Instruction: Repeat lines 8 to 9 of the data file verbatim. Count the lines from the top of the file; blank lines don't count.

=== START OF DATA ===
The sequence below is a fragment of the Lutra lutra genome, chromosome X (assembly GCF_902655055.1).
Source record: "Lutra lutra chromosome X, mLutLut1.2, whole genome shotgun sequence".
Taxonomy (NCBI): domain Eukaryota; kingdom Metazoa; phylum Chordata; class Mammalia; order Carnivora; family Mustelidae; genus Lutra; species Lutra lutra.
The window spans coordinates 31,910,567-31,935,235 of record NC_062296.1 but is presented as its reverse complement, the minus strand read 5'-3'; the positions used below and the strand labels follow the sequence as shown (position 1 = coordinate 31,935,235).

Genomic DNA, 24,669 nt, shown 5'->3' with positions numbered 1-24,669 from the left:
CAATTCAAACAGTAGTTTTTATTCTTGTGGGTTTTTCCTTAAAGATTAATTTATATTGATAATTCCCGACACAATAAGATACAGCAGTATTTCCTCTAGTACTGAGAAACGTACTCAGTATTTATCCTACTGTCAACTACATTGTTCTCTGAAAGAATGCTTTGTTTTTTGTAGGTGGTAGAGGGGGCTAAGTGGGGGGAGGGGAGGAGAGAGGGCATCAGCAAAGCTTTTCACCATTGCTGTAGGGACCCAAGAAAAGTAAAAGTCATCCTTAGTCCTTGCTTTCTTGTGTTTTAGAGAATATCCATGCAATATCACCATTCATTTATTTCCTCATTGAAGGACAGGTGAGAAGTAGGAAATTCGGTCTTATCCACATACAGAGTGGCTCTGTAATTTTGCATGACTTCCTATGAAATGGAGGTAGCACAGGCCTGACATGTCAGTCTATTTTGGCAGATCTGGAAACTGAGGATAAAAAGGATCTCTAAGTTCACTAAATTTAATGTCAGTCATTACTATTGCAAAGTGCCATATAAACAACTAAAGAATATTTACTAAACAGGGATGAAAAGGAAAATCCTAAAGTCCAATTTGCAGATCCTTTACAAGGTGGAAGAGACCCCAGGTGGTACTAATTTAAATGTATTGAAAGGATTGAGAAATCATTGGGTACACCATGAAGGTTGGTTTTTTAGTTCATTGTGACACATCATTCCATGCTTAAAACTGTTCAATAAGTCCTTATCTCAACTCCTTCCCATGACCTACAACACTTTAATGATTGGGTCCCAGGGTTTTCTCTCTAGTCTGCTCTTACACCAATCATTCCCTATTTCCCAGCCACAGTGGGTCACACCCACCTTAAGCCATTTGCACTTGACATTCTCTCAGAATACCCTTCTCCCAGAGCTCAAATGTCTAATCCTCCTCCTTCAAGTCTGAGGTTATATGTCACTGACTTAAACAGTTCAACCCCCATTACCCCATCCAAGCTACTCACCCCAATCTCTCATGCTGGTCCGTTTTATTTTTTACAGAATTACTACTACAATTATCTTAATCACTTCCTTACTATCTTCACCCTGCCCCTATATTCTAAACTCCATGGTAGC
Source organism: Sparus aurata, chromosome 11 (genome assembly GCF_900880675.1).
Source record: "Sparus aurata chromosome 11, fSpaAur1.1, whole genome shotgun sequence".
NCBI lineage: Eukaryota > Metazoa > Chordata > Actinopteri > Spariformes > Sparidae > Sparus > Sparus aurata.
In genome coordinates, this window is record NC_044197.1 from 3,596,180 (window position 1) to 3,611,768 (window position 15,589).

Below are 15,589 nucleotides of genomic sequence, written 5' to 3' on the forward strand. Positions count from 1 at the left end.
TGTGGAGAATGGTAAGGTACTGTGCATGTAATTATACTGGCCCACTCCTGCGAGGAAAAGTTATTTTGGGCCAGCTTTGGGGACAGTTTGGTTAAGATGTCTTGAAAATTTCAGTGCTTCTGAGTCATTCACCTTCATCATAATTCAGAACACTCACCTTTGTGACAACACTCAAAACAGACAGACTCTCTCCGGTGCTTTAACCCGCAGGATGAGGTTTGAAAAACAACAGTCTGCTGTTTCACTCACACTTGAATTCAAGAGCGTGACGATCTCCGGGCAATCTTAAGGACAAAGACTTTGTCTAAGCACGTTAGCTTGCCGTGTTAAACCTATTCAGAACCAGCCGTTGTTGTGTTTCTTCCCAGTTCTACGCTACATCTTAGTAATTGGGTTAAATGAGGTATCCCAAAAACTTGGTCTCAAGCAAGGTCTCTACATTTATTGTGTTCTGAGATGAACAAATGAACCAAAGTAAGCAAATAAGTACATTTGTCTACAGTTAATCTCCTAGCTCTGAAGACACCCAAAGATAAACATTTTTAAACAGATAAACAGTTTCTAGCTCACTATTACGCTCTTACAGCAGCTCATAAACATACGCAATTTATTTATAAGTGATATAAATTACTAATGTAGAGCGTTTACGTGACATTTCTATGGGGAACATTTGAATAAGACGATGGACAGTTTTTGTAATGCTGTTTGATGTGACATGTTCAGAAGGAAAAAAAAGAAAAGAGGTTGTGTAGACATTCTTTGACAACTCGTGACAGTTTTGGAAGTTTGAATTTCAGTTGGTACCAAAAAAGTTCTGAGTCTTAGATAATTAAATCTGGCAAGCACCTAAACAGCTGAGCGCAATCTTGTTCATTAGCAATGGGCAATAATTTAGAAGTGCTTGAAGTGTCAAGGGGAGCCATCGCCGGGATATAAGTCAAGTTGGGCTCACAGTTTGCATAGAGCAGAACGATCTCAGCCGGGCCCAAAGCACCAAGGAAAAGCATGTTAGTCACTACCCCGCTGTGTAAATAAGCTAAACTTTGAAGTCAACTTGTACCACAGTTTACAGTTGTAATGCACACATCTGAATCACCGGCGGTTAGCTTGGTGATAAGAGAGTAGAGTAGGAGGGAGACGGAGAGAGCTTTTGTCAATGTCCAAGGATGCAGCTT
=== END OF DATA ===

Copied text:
Source record: "Sparus aurata chromosome 11, fSpaAur1.1, whole genome shotgun sequence".
NCBI lineage: Eukaryota > Metazoa > Chordata > Actinopteri > Spariformes > Sparidae > Sparus > Sparus aurata.